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Australia’s First Everest Climber Shares Life Lessons From The Top

On October 3, 1984, Greg Mortimer and his climbing partner Tim Macartney-Snape became the first-ever Australians to climb Mount Everest, and one of the first few to do so without oxygen.

Mortimer says the six-week climb put him in an extraordinary state of mind.

“It demands your attention so completely,” says Mortimer. “It’s intense focus. Everything else in your life drops away – family, friends, loved ones, children. They’re still there on your mind, but the big mountains demand that you pay attention to them with laser-like intensity.

Greg Mortimer

Greg Mortimer and his wife Margaret, co-founder of Aurora Expeditions. Image: supplied

“What happens is a six-week meditation. A very edgy, angst-ridden, nonetheless focused meditation. And that’s a pretty groovy place to be in your head. Bizarrely enough, I find it quite soothing – the intensity of focus.”

It’s something Mortimer still taps into today, and is only the start of his many insightful learnings from the climb that can be applied to everyday life. Ahead, he shares the other invaluable lessons he learnt at the top:

Being ego driven will never get you far

Ego drive which takes the shape of our own personal needs clouding your own progress is a problem. Image: Lukas / Pexels

“Let me preface this by saying that climbing is very ego driven,” says Mortimer. “You want to go stand on top of the highest mountain in the world, you need a healthy measure of ego.

“But ego drive, which takes the shape of your own personal needs getting in the way of group needs or getting in the way of your own progress by clouding the bigger picture, that’s a problem.

“In a simple sense, it’s where your own ego is such a drive that it gets in the way of a common sense.”

Find beauty in the mundane

“Funnily enough, [menial tasks] became more alive because when you’ve been out on the fringes of wilderness, and struggling for survival in a sense, you’re more attune to the values of the day-to-day.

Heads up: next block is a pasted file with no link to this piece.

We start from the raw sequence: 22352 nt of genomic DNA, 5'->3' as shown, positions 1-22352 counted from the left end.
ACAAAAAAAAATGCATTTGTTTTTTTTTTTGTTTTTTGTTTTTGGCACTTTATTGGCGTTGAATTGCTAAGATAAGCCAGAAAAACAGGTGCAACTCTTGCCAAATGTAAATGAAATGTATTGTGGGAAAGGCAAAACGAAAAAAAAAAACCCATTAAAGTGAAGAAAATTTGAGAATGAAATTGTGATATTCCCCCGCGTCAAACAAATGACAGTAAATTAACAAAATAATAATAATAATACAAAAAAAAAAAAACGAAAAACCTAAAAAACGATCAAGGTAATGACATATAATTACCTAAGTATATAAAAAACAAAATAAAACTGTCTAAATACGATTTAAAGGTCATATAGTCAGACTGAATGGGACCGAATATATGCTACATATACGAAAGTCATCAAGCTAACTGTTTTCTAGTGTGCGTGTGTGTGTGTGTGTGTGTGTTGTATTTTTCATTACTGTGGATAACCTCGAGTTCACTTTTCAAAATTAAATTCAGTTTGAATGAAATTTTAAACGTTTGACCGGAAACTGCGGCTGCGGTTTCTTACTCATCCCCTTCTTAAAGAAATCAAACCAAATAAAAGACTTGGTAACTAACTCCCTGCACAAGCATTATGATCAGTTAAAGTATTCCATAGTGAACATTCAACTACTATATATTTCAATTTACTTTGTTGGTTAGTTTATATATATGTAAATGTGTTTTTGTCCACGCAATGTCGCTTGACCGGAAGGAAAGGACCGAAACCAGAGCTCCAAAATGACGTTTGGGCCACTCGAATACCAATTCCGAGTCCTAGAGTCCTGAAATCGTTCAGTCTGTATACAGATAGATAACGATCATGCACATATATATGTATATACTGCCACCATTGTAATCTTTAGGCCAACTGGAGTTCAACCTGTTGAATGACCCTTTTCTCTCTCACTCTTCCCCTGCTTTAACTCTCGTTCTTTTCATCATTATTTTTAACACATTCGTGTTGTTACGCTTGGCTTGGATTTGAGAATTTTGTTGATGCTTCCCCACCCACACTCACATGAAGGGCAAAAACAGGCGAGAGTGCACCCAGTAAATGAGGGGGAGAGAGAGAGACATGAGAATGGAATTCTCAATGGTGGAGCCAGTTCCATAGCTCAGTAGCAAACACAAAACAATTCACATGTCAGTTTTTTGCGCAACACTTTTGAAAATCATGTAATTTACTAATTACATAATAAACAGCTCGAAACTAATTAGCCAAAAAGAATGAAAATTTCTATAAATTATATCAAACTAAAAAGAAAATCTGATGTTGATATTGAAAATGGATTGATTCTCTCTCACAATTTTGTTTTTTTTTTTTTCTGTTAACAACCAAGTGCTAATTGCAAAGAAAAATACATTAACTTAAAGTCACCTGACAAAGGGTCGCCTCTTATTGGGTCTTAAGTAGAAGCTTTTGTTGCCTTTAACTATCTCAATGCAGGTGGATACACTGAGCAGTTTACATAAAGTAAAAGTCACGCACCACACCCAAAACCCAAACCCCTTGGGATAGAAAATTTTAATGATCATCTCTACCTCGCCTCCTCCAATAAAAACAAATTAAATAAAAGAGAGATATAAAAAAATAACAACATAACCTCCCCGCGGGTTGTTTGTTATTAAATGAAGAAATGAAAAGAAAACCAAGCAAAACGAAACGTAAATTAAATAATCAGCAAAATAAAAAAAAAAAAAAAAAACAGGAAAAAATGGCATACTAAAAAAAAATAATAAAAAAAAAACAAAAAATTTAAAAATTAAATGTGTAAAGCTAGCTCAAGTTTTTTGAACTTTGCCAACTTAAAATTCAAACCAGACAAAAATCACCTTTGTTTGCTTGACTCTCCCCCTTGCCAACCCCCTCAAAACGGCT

“I’m more able to do boring tasks like sitting on a tractor slashing a big paddock going ’round and ’round. Previously, I would be annoyed, wanting to do something else, wanting to just get on with it, get it over and done with.

“Now I’m just cruising on my tractor, and just enjoying the process. So, it’s a subtle but important shift.”

…one day you can be firing on all cylinders and just invincible, and the next day doing the same thing, but struggle.


Always focus on the bigger picture

“When you’ve had an experience being in wild places in extremeness, I think it helps you with the skill of taking a step back. Which is not to say that I still don’t get bound up in stuff like if my wife and I don’t agree, or if my kids are driving me nuts.

“But I find I can put my finger on the little trigger, and step outside the situation to look at it from the bigger picture, and cool off a bit.”

Stay humble

“[My biggest takeaway from the climb] is the sense of humility that comes with it. How big the natural forces are in extreme places in the world and how feeble we humans are in the face of that. That may sound a bit weird, but it really leaves you feeling humbled.

“I think [the climb has] led me to have a strong radar for people who are seemingly ego driven. I think my radar for that is quite acute. Not critical – just I see it. My tolerance of bullshit is low.”

Keep coming back to the present


Value being present in the mind. Image: Burst / Pexels

“[The meditative state Mortimer had on the climb] is in my toolkit all the time. As you know with yogic meditative state, you’re more alive in the present. You see the value in the presence of mind.

“It lets you go into the world and you take a bit of the yoga with you, but the world presses in on that. But the more you do it, the more it can be there in the background for you.

“Not so important on the regular day-to-day, but when things get more stressful, it gets more valuable.”

Individuals’ motivations change on a day-to-day basis

“I learnt that people’s motivations are infinitely difficult to understand, and that it can change on a day-to-day basis.

“I learnt that from my own experience in the big mountains – one day you can be firing on all cylinders and just invincible, and the next day doing the same thing, but struggle.

“Once I recognised that in myself, I [realised] okay, well, it changes for everyone else on a day-to-day basis as well. When you view your own motivation like that, that gives great latitude in understanding other people’s motivations.

“If you’re a manager for example, and if someone’s not doing what they should do that day, try to think where they’re coming from – the complexities of motivation.”

(Lead image: Greg Mortimer opening Scott’s hut of the Terra Nova Expedition at Cape Evans on Ross Island, McMurdo Sound, Antarctica / supplied)

Published 25 March, 2019